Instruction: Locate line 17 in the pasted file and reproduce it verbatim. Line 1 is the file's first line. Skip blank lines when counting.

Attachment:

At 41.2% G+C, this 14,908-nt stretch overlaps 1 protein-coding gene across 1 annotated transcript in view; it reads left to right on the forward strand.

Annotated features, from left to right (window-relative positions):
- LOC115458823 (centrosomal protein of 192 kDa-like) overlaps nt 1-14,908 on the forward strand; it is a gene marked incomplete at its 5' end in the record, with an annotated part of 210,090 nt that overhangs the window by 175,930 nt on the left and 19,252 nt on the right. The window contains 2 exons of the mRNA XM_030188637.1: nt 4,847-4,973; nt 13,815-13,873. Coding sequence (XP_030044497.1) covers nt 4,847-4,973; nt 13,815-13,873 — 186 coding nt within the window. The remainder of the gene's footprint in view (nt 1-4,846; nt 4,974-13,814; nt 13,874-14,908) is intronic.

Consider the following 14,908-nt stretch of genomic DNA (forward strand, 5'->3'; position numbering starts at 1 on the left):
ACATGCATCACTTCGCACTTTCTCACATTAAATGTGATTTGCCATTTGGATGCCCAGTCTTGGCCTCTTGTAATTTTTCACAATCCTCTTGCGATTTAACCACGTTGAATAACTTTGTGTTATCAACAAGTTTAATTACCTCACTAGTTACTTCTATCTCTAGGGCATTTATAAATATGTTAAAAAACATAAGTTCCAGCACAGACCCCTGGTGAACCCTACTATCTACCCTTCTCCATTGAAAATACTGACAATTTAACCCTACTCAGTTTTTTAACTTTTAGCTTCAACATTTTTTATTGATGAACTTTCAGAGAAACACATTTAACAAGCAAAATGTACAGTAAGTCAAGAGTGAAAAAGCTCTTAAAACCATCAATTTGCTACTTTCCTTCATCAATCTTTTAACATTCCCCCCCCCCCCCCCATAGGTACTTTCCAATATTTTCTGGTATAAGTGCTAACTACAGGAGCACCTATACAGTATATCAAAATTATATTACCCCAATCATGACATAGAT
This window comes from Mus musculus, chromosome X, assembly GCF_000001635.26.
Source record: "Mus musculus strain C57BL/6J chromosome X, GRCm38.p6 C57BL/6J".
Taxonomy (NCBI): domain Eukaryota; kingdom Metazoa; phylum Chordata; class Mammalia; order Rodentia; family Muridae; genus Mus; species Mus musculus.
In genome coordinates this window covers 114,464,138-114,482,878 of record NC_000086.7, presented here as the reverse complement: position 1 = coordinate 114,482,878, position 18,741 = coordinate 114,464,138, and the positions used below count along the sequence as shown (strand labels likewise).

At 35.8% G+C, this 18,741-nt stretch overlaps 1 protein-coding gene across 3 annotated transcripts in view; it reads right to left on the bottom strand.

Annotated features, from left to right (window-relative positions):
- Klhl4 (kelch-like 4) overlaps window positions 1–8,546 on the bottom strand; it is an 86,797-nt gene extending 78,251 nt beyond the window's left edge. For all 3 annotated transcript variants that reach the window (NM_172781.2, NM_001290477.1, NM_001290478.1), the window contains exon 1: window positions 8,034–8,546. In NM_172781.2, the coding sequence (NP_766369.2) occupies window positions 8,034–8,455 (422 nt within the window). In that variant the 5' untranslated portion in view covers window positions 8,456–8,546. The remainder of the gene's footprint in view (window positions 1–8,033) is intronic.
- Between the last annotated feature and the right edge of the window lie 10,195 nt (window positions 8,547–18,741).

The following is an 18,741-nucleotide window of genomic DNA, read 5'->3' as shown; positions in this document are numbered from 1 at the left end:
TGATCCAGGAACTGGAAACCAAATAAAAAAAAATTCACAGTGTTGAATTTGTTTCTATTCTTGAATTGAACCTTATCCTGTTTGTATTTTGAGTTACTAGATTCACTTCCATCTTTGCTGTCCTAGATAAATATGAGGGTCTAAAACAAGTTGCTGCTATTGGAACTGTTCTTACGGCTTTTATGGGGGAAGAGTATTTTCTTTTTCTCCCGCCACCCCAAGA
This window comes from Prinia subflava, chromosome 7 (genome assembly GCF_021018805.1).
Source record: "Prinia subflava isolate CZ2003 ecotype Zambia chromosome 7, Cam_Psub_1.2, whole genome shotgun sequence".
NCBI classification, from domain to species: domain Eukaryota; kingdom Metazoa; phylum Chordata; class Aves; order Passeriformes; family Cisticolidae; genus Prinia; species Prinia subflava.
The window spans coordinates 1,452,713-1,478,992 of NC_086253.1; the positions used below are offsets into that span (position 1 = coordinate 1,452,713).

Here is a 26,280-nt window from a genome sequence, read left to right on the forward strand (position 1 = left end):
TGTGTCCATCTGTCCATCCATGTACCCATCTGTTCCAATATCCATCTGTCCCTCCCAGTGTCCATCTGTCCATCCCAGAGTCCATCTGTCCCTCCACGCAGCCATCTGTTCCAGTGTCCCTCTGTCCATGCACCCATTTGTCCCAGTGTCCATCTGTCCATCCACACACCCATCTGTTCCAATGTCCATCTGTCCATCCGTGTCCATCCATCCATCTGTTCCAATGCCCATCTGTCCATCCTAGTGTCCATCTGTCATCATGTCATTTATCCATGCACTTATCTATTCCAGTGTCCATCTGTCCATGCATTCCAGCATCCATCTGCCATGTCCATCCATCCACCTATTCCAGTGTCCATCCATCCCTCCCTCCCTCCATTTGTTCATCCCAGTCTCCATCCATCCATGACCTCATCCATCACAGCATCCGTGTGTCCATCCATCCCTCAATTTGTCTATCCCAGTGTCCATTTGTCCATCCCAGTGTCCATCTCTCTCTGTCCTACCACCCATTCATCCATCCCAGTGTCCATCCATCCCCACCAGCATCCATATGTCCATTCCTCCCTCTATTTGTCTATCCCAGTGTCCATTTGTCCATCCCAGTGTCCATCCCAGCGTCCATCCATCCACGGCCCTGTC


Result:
Source record: "Prinia subflava isolate CZ2003 ecotype Zambia chromosome 7, Cam_Psub_1.2, whole genome shotgun sequence".